ESI Collection & Identification Strategies Outlined

The old tried and true collection processes are often flawed, resulting in inaccurate data that creates discovery risk in the courtroom. Today the problem of providing inaccurate data is on the rise. A recent analysis of cases prior to 2010 by King and Spalding found there were more eDiscovery sanction cases and awards in 2009 than in any prior year. In fact, there were more eDiscovery sanction cases in 2009 than in all years prior to 2005 combined. The report also found that failure to produce ESI was the most common basis for sanctions. This has paved the way for new technology innovations for better eDiscovery collection.

The pitfalls common with traditional approaches to ESI collection include; dates changed due to indexing translation, content being overlooked from file-level versus bit-level discovery, even the disappearance of entire emails and files due to faulty restoration processes. Therefore, it is imperative that the discovery team works closely with IT to ensure your company maintains a sound and defensible collection strategy. There are four major identification and collection areas that should be reviewed when collecting Electronically Stored Information (ESI). These strategies include:

IT and legal must work closely together. Initially it is imperative that IT and legal work closely to look at the current online network data. IT is aware that deleted emails are recoverable from an Exchange server. And most often, the most untampered source for email collection is email residing in offsite storage, typically on backup tapes. In the past, legacy backup tapes were often overlooked because it was historically difficult and expensive to collect data from them.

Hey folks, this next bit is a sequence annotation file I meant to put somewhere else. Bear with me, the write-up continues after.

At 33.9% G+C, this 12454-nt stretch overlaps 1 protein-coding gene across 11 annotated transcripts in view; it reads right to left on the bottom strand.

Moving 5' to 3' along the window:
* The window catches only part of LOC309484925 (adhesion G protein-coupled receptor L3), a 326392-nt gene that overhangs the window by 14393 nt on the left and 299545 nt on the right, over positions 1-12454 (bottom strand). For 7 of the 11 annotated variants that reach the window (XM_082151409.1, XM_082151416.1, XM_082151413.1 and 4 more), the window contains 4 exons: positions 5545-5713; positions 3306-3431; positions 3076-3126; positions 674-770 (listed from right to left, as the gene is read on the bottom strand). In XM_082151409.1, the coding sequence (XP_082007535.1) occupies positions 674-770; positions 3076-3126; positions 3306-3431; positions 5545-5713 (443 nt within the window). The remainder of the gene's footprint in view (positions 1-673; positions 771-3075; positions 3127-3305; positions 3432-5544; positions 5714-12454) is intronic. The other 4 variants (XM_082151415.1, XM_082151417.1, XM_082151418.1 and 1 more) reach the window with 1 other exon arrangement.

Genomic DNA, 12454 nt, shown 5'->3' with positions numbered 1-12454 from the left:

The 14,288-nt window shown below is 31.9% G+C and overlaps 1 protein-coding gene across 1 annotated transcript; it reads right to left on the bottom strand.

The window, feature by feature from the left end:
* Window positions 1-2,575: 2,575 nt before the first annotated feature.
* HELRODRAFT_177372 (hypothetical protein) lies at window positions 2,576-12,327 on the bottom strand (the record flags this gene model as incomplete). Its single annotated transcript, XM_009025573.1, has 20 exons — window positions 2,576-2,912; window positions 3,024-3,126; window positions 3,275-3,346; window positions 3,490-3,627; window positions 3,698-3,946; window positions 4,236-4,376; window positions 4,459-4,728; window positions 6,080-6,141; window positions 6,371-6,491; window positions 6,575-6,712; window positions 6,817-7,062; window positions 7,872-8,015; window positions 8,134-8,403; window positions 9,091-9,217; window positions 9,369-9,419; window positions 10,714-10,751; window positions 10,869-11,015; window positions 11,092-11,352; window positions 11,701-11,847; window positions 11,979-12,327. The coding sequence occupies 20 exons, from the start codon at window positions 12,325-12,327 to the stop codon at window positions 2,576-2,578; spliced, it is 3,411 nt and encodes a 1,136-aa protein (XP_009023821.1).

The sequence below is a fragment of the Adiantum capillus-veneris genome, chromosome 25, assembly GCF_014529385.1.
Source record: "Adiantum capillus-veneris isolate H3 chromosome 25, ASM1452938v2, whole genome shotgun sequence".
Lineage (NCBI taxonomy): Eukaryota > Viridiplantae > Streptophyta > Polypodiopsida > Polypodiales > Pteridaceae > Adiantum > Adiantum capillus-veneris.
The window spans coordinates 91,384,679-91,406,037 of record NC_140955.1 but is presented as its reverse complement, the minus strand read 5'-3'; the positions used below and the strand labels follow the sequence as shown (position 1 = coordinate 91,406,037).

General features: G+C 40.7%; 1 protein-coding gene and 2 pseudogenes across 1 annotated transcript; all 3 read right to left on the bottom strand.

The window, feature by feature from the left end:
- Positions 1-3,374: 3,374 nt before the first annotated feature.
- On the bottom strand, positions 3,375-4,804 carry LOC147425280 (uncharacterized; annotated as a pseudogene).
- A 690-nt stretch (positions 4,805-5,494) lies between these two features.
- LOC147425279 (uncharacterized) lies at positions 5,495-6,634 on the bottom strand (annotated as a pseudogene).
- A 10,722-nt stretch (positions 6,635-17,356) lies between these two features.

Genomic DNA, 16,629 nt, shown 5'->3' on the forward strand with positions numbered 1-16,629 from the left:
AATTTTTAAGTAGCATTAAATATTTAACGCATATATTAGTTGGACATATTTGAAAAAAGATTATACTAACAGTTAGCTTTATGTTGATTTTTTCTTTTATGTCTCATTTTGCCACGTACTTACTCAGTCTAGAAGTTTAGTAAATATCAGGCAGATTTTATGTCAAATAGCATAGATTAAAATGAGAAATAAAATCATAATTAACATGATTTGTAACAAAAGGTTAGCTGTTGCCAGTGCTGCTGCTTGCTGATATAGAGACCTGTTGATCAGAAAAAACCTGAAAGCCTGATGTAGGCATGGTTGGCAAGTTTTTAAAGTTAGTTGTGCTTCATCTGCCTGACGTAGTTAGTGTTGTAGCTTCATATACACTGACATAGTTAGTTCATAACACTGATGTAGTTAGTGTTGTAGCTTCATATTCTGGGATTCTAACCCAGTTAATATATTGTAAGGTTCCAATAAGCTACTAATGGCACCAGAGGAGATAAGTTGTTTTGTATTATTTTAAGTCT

Be proactive with legal requirements. Get ahead of the curve by proactively managing legacy data. Know what data should be kept and what can be purged. By determining this, a company can develop a policy to save specific content so that is identifiable and ready for on demand discovery. This is the first step in a proactive strategy.

Understand the limitation of technology. Knowing the limitations within your technology platform is critical to your success. Only use tools that index all the content and don’t change any of the metadata. Understand how duplications are defined and whether the metadata is modified. Some of the older search solutions compromise the indexing process, which will affect the outcome of your discovery.

Become a discovery expert. New technology is able to improve and strengthen the discovery process. New technology can search out a single email without duplicating the original environment. It is possible to make tapes searchable by creating an index in the cloud for review. Then the bit of data that is requested can be pulled with very little effort, expense or time. With less than 5% of old legacy data being relevant, today’s new technology eliminates the unnecessary process of restoring and then rebuilding the data.

For more information on electronically stored information and the strategies and techniques that make ESI more collectible contact Index Engines.